If your computer won't boot,and you are seeing a no bootable device – insert boot disk and press any key notification, then you can follow the below guide to fix your computer.
How to fix a computer that won’t boot
Here are some common errors Windows 7 and Vista errors which this guide can fix:
- no bootable device – insert boot disk and press any key
- NTLDR is missing or corrupted
- Ntoskrnl.exe is missing
- Ntdetect.com is missing
- BOOTMGR is missing or corrupted
- NTFS.SYS is missing
- Hal.dll is missing
Windows 7 only:
If you don't have a install DVD for Windows 7, you can download a legal copy from the below links:
Official Windows 7 SP1 ISO from Digital River with 30 days free trial
http://msft.digitalrivercontent.net/win/X17-24208.iso > Windows 7 Home Premium SP1 x86 English
http://msft.digitalrivercontent.net/win/X17-24209.iso > Windows 7 Home Premium SP1 x64 English
http://msft.digitalrivercontent.net/win/X17-24280.iso > Windows 7 Professional SP1 x86 English
http://msft.digitalrivercontent.net/win/X17-24281.iso > Windows 7 Professional SP1 x64 English
http://msft.digitalrivercontent.net/win/X17-24394.iso > Windows 7 Ultimate SP1 x86 English
http://msft.digitalrivercontent.net/win/X17-24395.iso > Windows 7 Ultimate SP1 x64 English
Make sure you get the same version you have installed: 32 or 64 bit; Home Premium, Pro or Ultimate.
How to fix a computer that won’t boot – Instructions
STEP 1 : Turn your computer on, booting from either your Windows 7 Installation DVD or Windows 7 System Recovery Disc. Remember, you may need to change the boot order inside your BIOS to have the your DVD drive boot first.
STEP 2: After the installation or recovery disc loads, if prompted, select your language settings and then continue. If you are using the installation DVD, when prompted by the following screen select Repair your computer.
STEP 3: The computer will take a moment now to scan itself for any Windows installations, after which you will likely be given a choice to select which installation you wish to repair. Select the appropriate Windows installation from the list and then continue. If by chance a problem is detected in one of your Windows installations at this initial stage, the system may also ask you if it can try to repair the problem automatically. It is up to you if you wish to let the system try to repair itself, but otherwise just select No.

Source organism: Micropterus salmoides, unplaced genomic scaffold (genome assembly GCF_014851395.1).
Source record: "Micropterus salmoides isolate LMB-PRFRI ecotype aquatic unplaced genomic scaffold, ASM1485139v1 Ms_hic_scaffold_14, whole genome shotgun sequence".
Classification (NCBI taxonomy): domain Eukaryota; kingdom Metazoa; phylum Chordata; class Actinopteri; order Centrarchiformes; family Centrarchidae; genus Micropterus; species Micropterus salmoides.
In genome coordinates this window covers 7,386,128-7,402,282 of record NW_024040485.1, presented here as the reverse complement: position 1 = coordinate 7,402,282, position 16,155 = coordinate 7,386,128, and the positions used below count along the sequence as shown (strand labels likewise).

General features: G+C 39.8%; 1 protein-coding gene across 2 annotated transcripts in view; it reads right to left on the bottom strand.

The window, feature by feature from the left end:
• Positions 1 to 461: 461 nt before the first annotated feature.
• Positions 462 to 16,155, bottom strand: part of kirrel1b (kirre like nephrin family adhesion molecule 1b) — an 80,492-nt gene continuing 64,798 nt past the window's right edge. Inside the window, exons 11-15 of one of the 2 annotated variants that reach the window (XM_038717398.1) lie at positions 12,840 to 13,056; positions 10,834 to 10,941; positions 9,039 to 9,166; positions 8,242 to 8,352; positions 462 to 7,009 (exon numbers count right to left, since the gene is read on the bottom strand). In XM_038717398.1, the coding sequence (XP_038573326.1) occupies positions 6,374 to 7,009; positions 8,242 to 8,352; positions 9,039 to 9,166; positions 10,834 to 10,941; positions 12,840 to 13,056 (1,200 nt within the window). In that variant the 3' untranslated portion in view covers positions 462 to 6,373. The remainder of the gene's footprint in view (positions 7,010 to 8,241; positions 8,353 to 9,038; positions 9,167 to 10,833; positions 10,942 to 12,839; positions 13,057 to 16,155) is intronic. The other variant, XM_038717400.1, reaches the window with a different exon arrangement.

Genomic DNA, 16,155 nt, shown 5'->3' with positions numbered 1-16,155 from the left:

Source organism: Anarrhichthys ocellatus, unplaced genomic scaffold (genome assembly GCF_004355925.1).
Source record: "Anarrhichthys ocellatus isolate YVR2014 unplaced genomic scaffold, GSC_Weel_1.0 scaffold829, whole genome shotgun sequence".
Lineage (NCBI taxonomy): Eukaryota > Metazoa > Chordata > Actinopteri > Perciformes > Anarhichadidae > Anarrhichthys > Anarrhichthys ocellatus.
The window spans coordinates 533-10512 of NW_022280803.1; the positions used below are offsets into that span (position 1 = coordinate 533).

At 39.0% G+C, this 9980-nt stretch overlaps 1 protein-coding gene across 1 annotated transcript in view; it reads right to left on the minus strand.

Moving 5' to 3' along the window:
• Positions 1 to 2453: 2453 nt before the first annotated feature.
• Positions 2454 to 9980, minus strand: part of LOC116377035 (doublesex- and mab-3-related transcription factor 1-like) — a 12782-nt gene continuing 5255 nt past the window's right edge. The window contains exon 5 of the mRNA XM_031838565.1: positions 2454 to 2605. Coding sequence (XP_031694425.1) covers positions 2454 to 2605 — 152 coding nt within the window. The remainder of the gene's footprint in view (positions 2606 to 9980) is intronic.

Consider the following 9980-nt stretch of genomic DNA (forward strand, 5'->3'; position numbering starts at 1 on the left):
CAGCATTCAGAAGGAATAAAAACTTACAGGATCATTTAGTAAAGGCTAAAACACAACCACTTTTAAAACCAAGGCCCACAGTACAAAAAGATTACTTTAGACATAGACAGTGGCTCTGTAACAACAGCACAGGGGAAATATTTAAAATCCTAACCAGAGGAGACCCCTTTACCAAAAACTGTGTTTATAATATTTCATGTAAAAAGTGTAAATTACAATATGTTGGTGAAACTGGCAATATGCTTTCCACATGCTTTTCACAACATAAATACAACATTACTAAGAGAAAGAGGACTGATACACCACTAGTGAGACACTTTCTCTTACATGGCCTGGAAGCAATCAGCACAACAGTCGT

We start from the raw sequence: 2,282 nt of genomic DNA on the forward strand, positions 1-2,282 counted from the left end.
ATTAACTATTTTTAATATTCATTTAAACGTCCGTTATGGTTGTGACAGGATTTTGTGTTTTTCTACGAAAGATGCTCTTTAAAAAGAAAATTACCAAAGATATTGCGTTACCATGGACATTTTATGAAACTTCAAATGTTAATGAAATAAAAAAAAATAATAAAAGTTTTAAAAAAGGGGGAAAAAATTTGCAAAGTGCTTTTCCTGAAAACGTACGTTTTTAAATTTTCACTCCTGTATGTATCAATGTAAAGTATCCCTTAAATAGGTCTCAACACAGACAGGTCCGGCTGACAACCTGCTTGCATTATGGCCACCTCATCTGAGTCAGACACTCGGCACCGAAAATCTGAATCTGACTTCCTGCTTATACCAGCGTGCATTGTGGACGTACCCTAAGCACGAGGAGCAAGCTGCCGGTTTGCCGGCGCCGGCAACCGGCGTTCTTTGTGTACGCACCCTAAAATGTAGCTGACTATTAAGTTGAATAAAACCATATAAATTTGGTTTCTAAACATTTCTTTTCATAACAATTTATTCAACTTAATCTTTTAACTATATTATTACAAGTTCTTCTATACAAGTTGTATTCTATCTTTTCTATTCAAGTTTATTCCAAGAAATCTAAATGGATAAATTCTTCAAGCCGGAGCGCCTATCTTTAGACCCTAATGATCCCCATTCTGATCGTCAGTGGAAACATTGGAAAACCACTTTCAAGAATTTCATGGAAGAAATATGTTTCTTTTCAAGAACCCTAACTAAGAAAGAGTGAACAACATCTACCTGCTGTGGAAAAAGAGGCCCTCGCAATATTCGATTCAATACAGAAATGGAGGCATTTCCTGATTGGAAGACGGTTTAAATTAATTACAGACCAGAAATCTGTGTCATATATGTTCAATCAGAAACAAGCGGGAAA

STEP 4: Once you have reached the System Recovery Options screen, as shown below, you will be faced with a list of choices that can aid you in repairing a damaged Windows 7 operating system. If you wish to try the Startup Repair option first, it is often successful in automatically fixing many different start up issues, but in this article we will be using the Command Prompt option to resolve our problems manually. So, click Command Prompt to continue.
STEP5: Now sitting at the command prompt, enter the following command and then press enter:
If successful, you should be greeted with the message The operation completed successfully. That’s it! Your Master Boot Record has been repaired.
While the above command does fix the MBR, and sometimes that is enough, there still might be an error with the system partition’s boot sector and Boot Configuration Data (BCD). This might occur if you have tried to install another operating system alongside Windows 7, such as Windows XP. To write a new boot sector, try the following command:
If you are still faced with your Windows 7 installation not being detected during start up, or if you wish to include more than one operating system choice to your system’s boot list, you can try the following command to rebuild your BCD:
The above command will scan all your disks for other operating systems compatible with Windows 7 and allow you to add them to your system’s boot list. If this fails, you may need to backup the old BCD folder* and create a new one in its place with the following commands:
bcdedit /export C:\BCD_Backup
attrib bcd -s -h -r
ren c:\boot\bcd bcd.old
*Some users also find simply deleting the boot folder and retrying the above steps effective at resolving boot issues, but it is not recommended.
How to change active partitions
Upon purposely changing the active partition on my system drive, I was faced with a BOOTMGR is missing error during my system’s start up that prevent Windows from starting. It is a common mistake to make when playing with partitions on a system drive and it can be a headache to solve if not prepared. To change your active partition back using the Windows 7 recovery disc or Installation DVD, follow the steps below.
STEP 1: Follow steps one to four in the above guide. This should take you to the Command Prompt in the Windows Recovery Environment.
STEP 2: Type DiskPart and then press Enter.
Step three: Type List Disk now and then press Enter. This command will list all disks attached to your computer and assign them a disk number.
STEP 3: Type Select Disk x, where x is the number for the disk containing the partition you wish to make active. Press Enter.
STEP 5: Type List Partition and then press Enter. You will now be shown a list of the partitions on the selected disk. Determine which partition you wish to make active.
You’ll see a list which will display your system partition.
(this is an example list)
Partition 1 OEM 39 MB
Partition 2 Primary 750 MB
Partition 3 Primary 297 GB < select the partition with Windows, which is probably the first one larger than 16 GB
STEP 6: Type Select Partition x, where x is the number of the partition you wish to make active.
STEP 7: Now, just type Active and then press Enter. That should be it – the selected partition is now active.
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